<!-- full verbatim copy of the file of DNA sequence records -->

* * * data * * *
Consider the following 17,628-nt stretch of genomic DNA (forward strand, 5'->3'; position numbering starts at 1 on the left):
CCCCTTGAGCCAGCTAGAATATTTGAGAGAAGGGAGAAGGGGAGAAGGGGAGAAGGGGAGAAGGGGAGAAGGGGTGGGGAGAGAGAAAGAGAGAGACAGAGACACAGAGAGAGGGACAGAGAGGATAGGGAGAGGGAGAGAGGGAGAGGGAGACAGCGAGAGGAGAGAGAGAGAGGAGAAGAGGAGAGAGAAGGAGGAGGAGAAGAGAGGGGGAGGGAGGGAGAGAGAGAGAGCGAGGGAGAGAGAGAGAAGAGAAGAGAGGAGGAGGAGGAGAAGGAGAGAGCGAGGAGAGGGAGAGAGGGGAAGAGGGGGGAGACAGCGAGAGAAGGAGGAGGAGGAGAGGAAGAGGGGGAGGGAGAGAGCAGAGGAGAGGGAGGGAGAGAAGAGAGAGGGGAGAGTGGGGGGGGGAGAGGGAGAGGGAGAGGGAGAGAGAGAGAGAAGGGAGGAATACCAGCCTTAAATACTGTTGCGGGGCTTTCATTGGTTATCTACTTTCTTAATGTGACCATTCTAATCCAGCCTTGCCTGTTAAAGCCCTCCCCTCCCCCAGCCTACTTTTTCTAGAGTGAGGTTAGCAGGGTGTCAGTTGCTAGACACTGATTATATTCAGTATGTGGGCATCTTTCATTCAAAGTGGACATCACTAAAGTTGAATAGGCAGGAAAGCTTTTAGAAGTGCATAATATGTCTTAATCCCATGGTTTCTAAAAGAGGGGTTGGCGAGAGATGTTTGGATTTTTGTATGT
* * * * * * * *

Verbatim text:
Consider the following 17,628-nt stretch of genomic DNA (forward strand, 5'->3'; position numbering starts at 1 on the left):
CCCCTTGAGCCAGCTAGAATATTTGAGAGAAGGGAGAAGGGGAGAAGGGGAGAAGGGGAGAAGGGGAGAAGGGGTGGGGAGAGAGAAAGAGAGAGACAGAGACACAGAGAGAGGGACAGAGAGGATAGGGAGAGGGAGAGAGGGAGAGGGAGACAGCGAGAGGAGAGAGAGAGAGGAGAAGAGGAGAGAGAAGGAGGAGGAGAAGAGAGGGGGAGGGAGGGAGAGAGAGAGAGCGAGGGAGAGAGAGAGAAGAGAAGAGAGGAGGAGGAGGAGAAGGAGAGAGCGAGGAGAGGGAGAGAGGGGAAGAGGGGGGAGACAGCGAGAGAAGGAGGAGGAGGAGAGGAAGAGGGGGAGGGAGAGAGCAGAGGAGAGGGAGGGAGAGAAGAGAGAGGGGAGAGTGGGGGGGGGAGAGGGAGAGGGAGAGGGAGAGAGAGAGAGAAGGGAGGAATACCAGCCTTAAATACTGTTGCGGGGCTTTCATTGGTTATCTACTTTCTTAATGTGACCATTCTAATCCAGCCTTGCCTGTTAAAGCCCTCCCCTCCCCCAGCCTACTTTTTCTAGAGTGAGGTTAGCAGGGTGTCAGTTGCTAGACACTGATTATATTCAGTATGTGGGCATCTTTCATTCAAAGTGGACATCACTAAAGTTGAATAGGCAGGAAAGCTTTTAGAAGTGCATAATATGTCTTAATCCCATGGTTTCTAAAAGAGGGGTTGGCGAGAGATGTTTGGATTTTTGTATGT